Elie Wiesel’s short, eloquent letter offered support and perspective to a young writer desperately in need of both. On the occasion of what would have been Wiesel’s 88th birthday, Rachel Kadish explains.
Possibly, he could have been a rabbi; possibly, Albert Einstein could have accepted the invitation to be the president of Israel; possibly, Stalin could have been a yoga instructor, and Marilyn Monroe could have been an actuary; but it seemed far more likely to him that people pretty much did what they were good at and avoided that which they had no business doing… which is what he found himself thinking as he mounted the steps to the bima to address a congregation in a synagogue he’d never set foot in, on a holiday whose name he wasn’t sure how to pronounce.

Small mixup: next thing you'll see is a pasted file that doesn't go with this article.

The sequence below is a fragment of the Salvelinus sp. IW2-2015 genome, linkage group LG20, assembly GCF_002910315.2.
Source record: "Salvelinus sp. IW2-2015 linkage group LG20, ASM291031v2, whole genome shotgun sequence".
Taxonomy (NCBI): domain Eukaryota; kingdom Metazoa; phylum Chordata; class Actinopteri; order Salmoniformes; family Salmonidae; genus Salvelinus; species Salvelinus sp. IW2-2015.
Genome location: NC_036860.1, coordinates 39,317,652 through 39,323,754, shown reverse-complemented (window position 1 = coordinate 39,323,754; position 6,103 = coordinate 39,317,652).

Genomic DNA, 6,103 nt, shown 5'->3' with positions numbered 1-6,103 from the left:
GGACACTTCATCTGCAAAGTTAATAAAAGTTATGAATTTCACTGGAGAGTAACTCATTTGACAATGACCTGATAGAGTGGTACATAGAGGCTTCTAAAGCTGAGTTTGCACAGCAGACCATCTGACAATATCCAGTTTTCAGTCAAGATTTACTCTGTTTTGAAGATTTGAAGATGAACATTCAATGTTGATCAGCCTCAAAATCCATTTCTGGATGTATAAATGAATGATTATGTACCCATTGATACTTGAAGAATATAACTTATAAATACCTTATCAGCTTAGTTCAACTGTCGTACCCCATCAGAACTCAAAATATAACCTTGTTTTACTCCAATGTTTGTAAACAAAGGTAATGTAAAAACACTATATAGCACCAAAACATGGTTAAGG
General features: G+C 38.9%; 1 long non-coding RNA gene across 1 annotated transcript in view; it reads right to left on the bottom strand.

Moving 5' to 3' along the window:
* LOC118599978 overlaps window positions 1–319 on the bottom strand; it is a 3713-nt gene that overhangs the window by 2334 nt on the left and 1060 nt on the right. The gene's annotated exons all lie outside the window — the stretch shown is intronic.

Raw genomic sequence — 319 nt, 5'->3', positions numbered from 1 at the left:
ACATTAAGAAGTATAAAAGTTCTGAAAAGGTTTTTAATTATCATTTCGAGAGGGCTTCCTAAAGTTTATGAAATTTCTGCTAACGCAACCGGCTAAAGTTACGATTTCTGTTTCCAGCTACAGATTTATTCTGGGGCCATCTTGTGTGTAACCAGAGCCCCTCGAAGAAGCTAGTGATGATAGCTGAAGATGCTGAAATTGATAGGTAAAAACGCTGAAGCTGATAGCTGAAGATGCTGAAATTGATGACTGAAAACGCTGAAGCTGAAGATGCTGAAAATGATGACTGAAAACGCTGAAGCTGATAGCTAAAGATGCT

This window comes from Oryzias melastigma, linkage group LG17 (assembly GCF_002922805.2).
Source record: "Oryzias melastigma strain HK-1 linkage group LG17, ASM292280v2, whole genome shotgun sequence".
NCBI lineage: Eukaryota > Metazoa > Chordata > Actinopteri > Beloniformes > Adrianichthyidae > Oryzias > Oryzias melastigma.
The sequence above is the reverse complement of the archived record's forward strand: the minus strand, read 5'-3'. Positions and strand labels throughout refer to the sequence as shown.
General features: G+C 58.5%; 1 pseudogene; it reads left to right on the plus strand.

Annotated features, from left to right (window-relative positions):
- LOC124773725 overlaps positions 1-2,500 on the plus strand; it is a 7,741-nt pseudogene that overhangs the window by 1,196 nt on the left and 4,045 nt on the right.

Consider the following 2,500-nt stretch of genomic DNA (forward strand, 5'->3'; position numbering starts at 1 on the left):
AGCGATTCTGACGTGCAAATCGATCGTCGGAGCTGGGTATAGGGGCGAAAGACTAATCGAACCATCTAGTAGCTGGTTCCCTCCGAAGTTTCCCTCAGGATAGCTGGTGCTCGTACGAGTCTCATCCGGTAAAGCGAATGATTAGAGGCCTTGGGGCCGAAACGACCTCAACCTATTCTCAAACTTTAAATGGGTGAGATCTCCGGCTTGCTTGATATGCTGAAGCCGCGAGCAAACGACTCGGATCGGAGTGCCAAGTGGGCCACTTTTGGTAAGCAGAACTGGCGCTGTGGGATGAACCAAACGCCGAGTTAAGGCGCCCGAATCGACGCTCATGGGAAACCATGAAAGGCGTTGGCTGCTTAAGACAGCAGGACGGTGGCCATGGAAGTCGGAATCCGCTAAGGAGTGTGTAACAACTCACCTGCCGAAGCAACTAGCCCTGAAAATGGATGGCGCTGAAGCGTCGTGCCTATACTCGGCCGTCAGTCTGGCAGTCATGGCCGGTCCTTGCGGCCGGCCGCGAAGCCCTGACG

The decision to send the three of us kids to the Solomon Schechter School was, I’m told, a difficult one. My mother, who is a daughter of Holocaust refugees and a staunch Zionist, pushed for us to attend. My father, who came from a more typical American Jewish background, worried that we’d emerge from such an education glassy-eyed, alien to him.